Müller in Lectures (287-288) compares ploughing and rowing.

aritra Sanskrit for "rudder."

oar English. Another typographical error.

eretes Greek "rower"

Muller is also the source for this discussion of the word Aryan in Indo-European. (Lectures, 266 ff.) Max Mueller is cited in the OED for the entry on Aryan, Arian a. and n.[f. Sanskrit arya, in the later language "noble, of good family," but apparently in earlier use a national name comprising the worshippers of the gods of the Brahmans (Max Mueller); cf. Zend airya "venerable,"also a national name, and Old Persian, ariya national name (applied to himself by Darius Hystaspes); whence probably Greek and Latin for the eastern part of ancient Persia, and Pehlevi and mod.Pers. Iran (Persia). As a transl. of L. Arianus "of Aria or Ariana," Arian has long been in English use: Aryan is of recent introduction in Comparative Philology, and is also by many written Arian, on the ground that aria was the original word, as shown by the Vedic language, arya being only the later Sanskrit form; the spelling Aryan has the advantage of distinguishing the word from Arian in Eccl. Hist. Arya-Avarta

Zend-Avest Sacred writings of the Parsees, the Persians who fled to India to escape persecution.

Darius. Mueller, Lectures, 270-271. "That Aryan was used as a title of honor in the Persian empire is clearly shown by the cuneiform inscriptions of Darius. He calls himself Ariya. . ."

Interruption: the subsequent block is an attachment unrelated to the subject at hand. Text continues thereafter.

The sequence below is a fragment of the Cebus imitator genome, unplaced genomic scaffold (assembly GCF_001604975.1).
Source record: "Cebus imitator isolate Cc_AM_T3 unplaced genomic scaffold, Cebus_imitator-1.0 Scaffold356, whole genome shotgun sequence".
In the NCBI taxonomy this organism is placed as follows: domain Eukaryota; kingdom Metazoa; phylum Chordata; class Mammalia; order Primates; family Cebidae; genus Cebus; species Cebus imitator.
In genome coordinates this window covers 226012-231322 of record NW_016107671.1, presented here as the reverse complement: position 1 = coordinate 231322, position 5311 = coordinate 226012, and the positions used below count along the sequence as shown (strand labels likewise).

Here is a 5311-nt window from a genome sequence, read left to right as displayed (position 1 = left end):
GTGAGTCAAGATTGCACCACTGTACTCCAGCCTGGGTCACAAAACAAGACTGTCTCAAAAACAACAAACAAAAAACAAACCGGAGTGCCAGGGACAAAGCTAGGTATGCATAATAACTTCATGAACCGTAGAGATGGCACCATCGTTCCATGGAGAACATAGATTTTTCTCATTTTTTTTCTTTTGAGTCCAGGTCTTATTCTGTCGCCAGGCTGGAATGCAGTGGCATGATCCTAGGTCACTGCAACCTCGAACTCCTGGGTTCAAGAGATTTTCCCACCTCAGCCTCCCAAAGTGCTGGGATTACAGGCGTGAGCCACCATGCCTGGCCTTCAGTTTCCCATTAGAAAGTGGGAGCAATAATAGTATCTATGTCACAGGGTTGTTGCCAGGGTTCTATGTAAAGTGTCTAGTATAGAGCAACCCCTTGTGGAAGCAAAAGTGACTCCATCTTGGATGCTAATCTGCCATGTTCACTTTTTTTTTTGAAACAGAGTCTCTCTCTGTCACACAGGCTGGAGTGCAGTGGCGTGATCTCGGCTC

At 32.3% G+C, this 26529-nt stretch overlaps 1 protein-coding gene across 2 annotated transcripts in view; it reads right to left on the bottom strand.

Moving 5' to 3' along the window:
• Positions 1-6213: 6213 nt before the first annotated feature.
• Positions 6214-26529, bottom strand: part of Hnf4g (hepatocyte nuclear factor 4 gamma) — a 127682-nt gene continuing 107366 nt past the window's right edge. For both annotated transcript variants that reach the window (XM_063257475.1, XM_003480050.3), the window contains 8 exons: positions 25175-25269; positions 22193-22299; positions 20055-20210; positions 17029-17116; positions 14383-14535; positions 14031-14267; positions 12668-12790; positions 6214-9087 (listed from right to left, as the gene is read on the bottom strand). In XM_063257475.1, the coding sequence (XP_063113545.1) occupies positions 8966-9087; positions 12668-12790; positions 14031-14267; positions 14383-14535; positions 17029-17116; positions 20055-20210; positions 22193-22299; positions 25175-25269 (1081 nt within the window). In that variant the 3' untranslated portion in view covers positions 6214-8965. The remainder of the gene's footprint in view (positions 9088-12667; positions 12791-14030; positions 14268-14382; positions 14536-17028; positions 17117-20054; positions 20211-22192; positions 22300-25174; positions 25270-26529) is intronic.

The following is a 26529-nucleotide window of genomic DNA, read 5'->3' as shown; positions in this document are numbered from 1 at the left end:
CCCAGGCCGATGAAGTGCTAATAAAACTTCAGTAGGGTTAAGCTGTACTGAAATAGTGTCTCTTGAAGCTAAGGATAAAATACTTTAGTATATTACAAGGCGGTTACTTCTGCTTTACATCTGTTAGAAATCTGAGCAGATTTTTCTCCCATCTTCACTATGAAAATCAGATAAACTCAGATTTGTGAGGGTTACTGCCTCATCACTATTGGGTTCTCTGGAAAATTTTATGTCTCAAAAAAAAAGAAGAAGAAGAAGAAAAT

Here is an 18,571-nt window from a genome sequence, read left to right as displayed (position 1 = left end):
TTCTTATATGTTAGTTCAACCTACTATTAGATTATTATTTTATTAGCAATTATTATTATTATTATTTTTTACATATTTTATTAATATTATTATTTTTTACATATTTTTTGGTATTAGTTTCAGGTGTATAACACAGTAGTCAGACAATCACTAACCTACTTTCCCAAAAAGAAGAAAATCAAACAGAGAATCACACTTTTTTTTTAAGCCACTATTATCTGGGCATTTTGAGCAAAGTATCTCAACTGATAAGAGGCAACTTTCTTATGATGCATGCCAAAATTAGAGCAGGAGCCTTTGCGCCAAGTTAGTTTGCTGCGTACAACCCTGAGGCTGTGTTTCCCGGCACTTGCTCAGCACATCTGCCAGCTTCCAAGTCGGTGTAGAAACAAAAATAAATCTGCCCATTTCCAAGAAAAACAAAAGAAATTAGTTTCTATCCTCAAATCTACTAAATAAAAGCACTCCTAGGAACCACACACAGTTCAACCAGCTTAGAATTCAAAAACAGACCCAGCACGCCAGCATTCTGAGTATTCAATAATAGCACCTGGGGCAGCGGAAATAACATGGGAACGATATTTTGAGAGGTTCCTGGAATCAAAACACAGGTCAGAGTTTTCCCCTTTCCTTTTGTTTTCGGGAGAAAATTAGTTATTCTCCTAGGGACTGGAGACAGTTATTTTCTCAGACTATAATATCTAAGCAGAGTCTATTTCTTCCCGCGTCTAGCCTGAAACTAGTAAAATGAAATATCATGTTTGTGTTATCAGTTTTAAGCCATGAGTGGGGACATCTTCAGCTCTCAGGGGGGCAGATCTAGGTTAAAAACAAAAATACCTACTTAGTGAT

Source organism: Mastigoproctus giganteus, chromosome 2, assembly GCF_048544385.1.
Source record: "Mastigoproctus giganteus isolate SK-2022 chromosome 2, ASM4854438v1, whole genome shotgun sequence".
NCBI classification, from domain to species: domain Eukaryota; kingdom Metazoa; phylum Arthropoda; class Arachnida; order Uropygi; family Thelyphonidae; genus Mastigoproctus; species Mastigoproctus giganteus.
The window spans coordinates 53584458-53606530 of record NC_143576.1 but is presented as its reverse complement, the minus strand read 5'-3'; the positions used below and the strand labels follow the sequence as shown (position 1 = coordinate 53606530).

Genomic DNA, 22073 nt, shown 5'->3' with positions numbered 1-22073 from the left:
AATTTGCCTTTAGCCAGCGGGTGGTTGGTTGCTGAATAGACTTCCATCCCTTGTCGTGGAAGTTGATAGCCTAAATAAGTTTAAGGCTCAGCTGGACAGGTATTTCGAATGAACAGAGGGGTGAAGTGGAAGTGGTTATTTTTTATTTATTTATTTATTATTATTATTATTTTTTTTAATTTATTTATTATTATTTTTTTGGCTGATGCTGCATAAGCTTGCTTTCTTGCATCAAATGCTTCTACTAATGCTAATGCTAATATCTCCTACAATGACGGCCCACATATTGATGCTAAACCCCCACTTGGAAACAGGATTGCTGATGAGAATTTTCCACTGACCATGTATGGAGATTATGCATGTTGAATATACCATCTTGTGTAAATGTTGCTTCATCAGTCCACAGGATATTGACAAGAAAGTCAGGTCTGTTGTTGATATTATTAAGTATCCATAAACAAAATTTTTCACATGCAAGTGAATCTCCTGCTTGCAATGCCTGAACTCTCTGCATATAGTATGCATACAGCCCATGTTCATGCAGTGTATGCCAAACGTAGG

rb --rabota in Russian is "work." I have translated it as "labor" to preserve the sounds of rb.

brawl Russian [bor'ba] can mean "struggle, fighting, wrestling." The English word "brawl" retains the sounds "b" and "r" that are important sound elements of the text.

Arbeit German "work."

raby Russian "slaves."

belabored The actual Russian [poraboshchennye] means "enslaved." Carl Darling Buck, A Dictionary of Selected Synonyms in the Principal Indo-European Languages, Chicago: 1949, 539 ff. makes an explicit connection between some of the words for "work" and "slavery." Indo-European has two developments- -- one is related to Latin opus, labor, opera, the other to the Greek ergon. See below.

khrabrye Russian "brave."

org-erg *er-: or-: r sich in Bewegung setzen (put in to motion) (Pokorny, I, 326.)

energy Latin energia, from Greek energeia activity, from energos active, en + ergon "more at work."

orgy English word originally connected with secret rites or ceremonies in worship of the deities.

ergon Greek work

ecstasy Russian [vostorg]

bhar- See Pokorny *bher- tragen, bringen (carry, bring) (I,128, 129).

bharami Brugmann (71).

wr Pokorny (I, 1152-1154) *uer- "drehen, biegen" (to twirl, turn). The English words "to vert" vertex, vertigo, relate back to this root.

Atharva-veda (Athara veda) part of the sacred writings of the Hindus. The Athara-veda contained spells, chants and charms.

Max Müller, Lectures on the Science of Language.